People across the world could be mining a cryptocurrency – and not even know it, Forbes reported. Hackers are breaking into computers and smartphones and installing malware that forces the devices to mine Monero, which is attractive because of that currency’s anonymity and the fact that Monero requires less power to mine than, say, bitcoin.
In Venezuela, the government is launching a cryptocurrency – and institutional investors are getting first dibs, according to Bloomberg. The coins, which will be known as Petro, were originally going to be sold in a transparent process with discounts as high as 60 percent for those that got in early, but a final document said that the sale, which will begin next month, would be private.
Over in Russia, Sperbank said it would offer cryptocurrency trading without running afoul of Russian laws by extending the service to customers outside of the country, Express reported. Sperbank’s head of global markets, Andrey Shemetov, said the bank “plans to start trading cryptocurrencies outside Russia in order to avoid violating domestic rules.”
In technology news, Samsung has confirmed it has begun manufacturing application-specific integrated circuit (ASIC) chips that are used for mining cryptocurrencies, TechCrunch reported. “Samsung’s foundry business is currently engaged in the manufacturing of cryptocurrency mining chips. However, we are unable to disclose further details regarding our customers,” a Samsung spokesperson told the blog.
And, in Japan, the head of a large industry group is claiming that Coincheck falsely explained its security to customers prior to suffering a massive crypto hack, Reuters reported. Japan Cryptocurrency Business Association’s Taizen Okuyama went on to say that authorities would have halted operations of Coincheck had it been a business focused on securities or currency margin trading. Coincheck did not respond to Reuters' requests for comment on Okuyama’s statement.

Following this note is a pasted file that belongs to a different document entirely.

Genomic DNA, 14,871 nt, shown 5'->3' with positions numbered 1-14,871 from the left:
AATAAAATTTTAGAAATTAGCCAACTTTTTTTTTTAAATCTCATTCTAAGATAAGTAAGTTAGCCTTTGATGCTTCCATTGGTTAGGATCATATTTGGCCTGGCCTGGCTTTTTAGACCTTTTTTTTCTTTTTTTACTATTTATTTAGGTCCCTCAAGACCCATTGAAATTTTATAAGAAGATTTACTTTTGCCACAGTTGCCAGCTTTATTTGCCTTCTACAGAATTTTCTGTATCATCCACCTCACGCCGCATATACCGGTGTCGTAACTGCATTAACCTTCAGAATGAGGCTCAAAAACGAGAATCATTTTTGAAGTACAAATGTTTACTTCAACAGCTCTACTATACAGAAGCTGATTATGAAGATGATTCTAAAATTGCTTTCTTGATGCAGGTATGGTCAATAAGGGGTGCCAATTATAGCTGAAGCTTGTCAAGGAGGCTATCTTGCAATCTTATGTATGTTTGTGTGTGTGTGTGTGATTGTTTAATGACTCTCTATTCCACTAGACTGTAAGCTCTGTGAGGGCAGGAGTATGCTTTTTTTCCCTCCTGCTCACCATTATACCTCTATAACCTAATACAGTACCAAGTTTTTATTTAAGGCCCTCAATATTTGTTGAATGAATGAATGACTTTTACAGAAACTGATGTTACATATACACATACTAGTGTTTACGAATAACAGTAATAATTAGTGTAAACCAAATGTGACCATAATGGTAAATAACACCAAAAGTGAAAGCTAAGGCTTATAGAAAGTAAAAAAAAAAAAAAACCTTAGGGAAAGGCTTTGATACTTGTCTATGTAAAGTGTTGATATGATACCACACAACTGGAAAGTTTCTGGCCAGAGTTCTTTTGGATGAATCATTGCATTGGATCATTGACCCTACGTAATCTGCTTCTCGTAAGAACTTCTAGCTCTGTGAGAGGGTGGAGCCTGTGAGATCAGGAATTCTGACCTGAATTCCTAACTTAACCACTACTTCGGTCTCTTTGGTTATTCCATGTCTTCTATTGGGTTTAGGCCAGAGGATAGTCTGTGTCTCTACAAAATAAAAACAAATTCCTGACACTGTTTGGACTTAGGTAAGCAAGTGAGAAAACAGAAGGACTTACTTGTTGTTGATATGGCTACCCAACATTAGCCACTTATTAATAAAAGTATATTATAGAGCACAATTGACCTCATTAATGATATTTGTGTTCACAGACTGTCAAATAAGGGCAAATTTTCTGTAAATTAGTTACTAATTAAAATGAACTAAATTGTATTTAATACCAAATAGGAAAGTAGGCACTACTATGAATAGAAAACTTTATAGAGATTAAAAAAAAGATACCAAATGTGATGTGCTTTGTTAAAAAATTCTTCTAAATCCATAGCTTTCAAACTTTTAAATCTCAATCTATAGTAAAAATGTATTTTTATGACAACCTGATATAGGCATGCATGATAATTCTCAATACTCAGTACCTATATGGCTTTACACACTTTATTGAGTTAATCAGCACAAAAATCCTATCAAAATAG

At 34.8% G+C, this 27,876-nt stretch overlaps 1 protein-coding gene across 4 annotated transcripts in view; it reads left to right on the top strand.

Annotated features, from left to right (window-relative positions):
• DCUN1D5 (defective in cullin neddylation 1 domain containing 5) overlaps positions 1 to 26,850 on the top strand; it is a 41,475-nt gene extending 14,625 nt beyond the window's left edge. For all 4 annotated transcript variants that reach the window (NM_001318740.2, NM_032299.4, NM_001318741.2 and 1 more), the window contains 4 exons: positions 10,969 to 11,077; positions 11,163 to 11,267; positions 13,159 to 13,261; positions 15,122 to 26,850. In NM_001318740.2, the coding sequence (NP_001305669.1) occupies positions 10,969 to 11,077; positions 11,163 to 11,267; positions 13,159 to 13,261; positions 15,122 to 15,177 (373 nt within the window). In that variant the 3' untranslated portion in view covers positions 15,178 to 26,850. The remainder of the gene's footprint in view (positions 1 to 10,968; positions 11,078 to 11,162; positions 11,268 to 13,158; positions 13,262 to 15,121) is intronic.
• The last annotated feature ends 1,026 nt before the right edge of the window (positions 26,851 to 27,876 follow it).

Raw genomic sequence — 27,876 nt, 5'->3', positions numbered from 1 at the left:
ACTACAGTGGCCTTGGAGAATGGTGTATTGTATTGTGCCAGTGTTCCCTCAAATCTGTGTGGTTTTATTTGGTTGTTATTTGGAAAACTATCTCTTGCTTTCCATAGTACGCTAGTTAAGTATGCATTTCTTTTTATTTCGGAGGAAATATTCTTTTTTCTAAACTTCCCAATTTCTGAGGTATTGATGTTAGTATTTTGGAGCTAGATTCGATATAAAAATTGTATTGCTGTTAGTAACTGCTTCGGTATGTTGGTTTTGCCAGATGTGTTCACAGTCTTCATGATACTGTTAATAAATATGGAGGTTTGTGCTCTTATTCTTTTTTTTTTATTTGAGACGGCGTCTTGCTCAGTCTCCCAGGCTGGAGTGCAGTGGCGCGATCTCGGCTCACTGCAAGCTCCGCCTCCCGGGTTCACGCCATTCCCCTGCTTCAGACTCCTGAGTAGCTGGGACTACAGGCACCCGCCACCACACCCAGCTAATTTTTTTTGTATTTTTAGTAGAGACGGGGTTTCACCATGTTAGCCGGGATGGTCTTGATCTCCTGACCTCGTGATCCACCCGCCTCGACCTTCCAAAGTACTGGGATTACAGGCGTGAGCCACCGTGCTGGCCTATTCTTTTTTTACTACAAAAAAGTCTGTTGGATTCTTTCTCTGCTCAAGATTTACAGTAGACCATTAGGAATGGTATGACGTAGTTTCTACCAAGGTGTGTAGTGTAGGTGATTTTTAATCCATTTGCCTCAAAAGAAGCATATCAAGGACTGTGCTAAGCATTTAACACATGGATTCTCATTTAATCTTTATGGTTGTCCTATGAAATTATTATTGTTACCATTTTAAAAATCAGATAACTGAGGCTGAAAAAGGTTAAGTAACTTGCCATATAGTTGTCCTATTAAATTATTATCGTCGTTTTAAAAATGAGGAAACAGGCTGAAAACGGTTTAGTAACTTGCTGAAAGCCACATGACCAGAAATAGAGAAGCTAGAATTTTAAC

Square users who want to trade bitcoin are in luck. Square's CEO, Jack Dorsey, said the company will roll out bitcoin trading for many of its users, Bloomberg reported. But those in New York, Georgia, Wyoming and Hawaii are out of luck, as they will not be able to use the feature. "We support bitcoin because we see it as a long-term path toward greater financial access for all," Dorsey wrote in a tweet Wednesday. "This is a small step."
It hasn’t been a good January for bitcoin – but then again, the cryptocurrency doesn’t usually fare well in the first month of the year, CNBC reported. Still, bitcoin may see its worst monthly decline in value since January 2015. As of 8:35 p.m. on Wednesday (Jan. 31), bitcoin was trading at $10,174.76, according to CoinDesk. By comparison, it traded at $13,412.44 on Jan. 1. Bitcoin hit a low of $9,627.89 during its most recent drop, marking a decline of slightly more than 28 percent.